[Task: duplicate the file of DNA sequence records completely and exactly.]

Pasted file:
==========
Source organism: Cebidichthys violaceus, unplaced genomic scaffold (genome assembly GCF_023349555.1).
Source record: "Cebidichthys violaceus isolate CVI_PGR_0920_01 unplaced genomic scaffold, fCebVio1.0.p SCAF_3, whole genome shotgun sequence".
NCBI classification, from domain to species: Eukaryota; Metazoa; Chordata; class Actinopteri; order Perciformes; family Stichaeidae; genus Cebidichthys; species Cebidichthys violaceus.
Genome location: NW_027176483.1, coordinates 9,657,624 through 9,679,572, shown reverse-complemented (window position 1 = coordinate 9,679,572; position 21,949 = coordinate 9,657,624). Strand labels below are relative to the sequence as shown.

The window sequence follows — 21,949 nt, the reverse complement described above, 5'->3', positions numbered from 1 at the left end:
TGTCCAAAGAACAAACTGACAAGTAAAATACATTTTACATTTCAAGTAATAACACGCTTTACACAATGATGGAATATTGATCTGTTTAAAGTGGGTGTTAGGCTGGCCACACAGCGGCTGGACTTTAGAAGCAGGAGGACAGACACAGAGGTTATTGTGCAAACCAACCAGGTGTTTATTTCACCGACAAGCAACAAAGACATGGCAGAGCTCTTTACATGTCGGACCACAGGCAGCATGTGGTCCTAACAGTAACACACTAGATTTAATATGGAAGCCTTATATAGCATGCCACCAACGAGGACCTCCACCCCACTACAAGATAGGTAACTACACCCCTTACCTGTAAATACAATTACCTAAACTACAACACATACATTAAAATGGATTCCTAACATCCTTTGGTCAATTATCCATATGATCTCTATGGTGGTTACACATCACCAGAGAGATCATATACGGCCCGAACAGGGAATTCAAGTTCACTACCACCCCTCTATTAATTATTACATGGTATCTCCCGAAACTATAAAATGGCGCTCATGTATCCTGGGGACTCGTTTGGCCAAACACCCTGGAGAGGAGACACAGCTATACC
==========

Source organism: Cebidichthys violaceus, unplaced genomic scaffold (genome assembly GCF_023349555.1).
Source record: "Cebidichthys violaceus isolate CVI_PGR_0920_01 unplaced genomic scaffold, fCebVio1.0.p SCAF_3, whole genome shotgun sequence".
NCBI classification, from domain to species: Eukaryota; Metazoa; Chordata; class Actinopteri; order Perciformes; family Stichaeidae; genus Cebidichthys; species Cebidichthys violaceus.
Genome location: NW_027176483.1, coordinates 9,657,624 through 9,679,572, shown reverse-complemented (window position 1 = coordinate 9,679,572; position 21,949 = coordinate 9,657,624). Strand labels below are relative to the sequence as shown.

The window sequence follows — 21,949 nt, the reverse complement described above, 5'->3', positions numbered from 1 at the left end:
TGTCCAAAGAACAAACTGACAAGTAAAATACATTTTACATTTCAAGTAATAACACGCTTTACACAATGATGGAATATTGATCTGTTTAAAGTGGGTGTTAGGCTGGCCACACAGCGGCTGGACTTTAGAAGCAGGAGGACAGACACAGAGGTTATTGTGCAAACCAACCAGGTGTTTATTTCACCGACAAGCAACAAAGACATGGCAGAGCTCTTTACATGTCGGACCACAGGCAGCATGTGGTCCTAACAGTAACACACTAGATTTAATATGGAAGCCTTATATAGCATGCCACCAACGAGGACCTCCACCCCACTACAAGATAGGTAACTACACCCCTTACCTGTAAATACAATTACCTAAACTACAACACATACATTAAAATGGATTCCTAACATCCTTTGGTCAATTATCCATATGATCTCTATGGTGGTTACACATCACCAGAGAGATCATATACGGCCCGAACAGGGAATTCAAGTTCACTACCACCCCTCTATTAATTATTACATGGTATCTCCCGAAACTATAAAATGGCGCTCATGTATCCTGGGGACTCGTTTGGCCAAACACCCTGGAGAGGAGACACAGCTATACC